Cedeno allegedly trained more than 9,000 recruits for the cartel in 2008, Garcia Luna said, although it is not known how many of those came from the clinics.

Appeal to lost
La Familia preferred to recruit addicts because it was easy to convince them they owed the gang their lives, Garcia Luna said. He also noted the name, which means "the family" in Spanish, appealed to those who felt lost in a society just beginning to wrestle with a drug-using population.

Those who resisted were executed at the retreats, Garcia Luna said. He did not have figures on how many were killed since unlike in Ciudad Juarez, the cartel did not stage attacks on the centers.

Drug experts say cartel-infiltrated clinics are not widespread, but the tactic shows the need for a national anti-drug program, especially in battleground cities like Ciudad Juarez, that would address treatment and prevention.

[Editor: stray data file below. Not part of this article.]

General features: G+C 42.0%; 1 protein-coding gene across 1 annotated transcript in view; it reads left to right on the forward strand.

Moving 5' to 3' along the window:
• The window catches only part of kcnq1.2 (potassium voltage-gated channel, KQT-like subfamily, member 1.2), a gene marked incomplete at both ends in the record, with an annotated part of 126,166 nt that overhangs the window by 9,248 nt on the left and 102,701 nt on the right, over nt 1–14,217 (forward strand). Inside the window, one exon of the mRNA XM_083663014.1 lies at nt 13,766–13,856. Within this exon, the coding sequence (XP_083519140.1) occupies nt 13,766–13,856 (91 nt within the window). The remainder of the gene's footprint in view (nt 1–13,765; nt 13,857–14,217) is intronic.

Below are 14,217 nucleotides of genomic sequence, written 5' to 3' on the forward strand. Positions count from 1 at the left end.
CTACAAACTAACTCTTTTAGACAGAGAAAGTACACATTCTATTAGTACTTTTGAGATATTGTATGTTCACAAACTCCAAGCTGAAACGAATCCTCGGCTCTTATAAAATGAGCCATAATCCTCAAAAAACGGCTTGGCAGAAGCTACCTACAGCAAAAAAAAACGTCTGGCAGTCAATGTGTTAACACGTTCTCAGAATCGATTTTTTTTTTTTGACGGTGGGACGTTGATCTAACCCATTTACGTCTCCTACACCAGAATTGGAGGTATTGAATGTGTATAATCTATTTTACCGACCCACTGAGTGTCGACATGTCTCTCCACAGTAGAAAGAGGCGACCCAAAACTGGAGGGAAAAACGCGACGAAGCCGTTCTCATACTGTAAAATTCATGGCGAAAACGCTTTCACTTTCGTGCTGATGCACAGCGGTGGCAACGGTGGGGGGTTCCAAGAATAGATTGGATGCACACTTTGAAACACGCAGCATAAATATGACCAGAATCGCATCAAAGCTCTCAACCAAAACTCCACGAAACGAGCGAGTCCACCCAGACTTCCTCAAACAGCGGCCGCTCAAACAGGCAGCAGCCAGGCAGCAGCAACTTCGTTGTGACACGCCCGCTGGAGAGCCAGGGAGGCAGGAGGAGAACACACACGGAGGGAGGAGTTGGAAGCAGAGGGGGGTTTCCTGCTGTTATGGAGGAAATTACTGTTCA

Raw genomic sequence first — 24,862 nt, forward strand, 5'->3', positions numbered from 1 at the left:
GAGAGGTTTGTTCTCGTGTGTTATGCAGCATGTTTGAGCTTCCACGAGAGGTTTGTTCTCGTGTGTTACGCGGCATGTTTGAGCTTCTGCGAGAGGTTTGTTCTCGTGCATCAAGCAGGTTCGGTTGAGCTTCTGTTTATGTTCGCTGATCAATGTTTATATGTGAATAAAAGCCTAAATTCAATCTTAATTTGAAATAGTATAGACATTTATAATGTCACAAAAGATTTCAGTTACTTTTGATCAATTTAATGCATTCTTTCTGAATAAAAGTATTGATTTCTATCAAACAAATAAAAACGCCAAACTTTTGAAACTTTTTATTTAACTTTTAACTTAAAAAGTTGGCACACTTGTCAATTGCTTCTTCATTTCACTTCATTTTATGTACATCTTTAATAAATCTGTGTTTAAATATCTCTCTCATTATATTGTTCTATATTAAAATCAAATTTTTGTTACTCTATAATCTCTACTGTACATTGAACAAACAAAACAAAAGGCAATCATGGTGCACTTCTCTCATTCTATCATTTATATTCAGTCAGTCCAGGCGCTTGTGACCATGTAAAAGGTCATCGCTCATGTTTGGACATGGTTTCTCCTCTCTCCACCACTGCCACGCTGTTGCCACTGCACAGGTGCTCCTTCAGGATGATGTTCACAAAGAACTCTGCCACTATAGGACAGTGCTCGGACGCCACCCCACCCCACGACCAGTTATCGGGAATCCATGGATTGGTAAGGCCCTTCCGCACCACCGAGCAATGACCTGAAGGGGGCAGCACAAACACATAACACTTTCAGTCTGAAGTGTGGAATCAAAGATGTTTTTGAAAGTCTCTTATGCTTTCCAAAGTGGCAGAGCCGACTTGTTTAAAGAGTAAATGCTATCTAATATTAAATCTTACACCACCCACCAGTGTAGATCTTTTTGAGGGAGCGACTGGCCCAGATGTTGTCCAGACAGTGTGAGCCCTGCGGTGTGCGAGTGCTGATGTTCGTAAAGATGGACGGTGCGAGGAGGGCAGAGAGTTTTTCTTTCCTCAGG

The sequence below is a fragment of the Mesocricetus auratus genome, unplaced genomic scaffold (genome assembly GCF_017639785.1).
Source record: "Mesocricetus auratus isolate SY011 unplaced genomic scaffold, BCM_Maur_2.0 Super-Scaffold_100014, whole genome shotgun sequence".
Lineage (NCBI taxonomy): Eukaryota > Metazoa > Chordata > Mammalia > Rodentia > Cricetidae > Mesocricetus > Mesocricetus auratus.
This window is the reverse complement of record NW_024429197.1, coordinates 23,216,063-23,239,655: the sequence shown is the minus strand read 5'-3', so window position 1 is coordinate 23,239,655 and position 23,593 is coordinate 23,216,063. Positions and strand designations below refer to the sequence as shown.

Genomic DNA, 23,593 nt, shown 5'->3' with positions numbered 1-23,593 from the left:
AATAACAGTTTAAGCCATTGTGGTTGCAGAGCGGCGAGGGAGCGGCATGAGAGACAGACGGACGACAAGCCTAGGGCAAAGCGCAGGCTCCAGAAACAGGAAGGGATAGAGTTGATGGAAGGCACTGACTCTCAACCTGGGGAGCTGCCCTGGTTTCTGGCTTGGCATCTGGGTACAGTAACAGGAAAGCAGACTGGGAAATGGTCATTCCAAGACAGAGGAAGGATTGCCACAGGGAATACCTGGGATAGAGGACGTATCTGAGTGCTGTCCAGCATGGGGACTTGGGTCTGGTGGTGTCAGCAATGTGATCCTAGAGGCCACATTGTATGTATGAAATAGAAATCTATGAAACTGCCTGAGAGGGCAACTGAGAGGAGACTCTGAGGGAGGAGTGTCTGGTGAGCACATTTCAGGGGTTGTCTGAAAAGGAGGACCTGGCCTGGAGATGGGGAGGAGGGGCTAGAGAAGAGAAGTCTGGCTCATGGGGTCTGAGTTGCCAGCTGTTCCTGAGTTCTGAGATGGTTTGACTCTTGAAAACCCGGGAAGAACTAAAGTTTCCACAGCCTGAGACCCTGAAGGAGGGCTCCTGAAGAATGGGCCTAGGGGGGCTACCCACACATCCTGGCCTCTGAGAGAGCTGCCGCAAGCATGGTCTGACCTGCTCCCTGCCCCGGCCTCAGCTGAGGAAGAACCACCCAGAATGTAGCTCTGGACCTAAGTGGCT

Macarena has since found help at the Center for Liberation from Drug Addiction, a registered treatment center.

But he shudders to think what could have become of him: "You arrive to these places already suffering, only to suffer more or end up worse."

Copyright 2010 The Associated Press. All rights reserved. This material may not be published, broadcast, rewritten or redistributed.

Video: Mexican drug cartels target U.S. cities

  1. Closed captioning of: Mexican drug cartels target U.S. cities

    >>> the mexican border . they are questioning the lookout man for the killers. on sunday they went on a shooting rampage killing 16 teenager students. this is at a birthday party in the border town el paso tech texas. they are concerned the violence will spill over into the u.s. even more than already. telemundo joins us from miami. jose, your investigation shows a lot of this violence has spread into the u.s. what have you learned?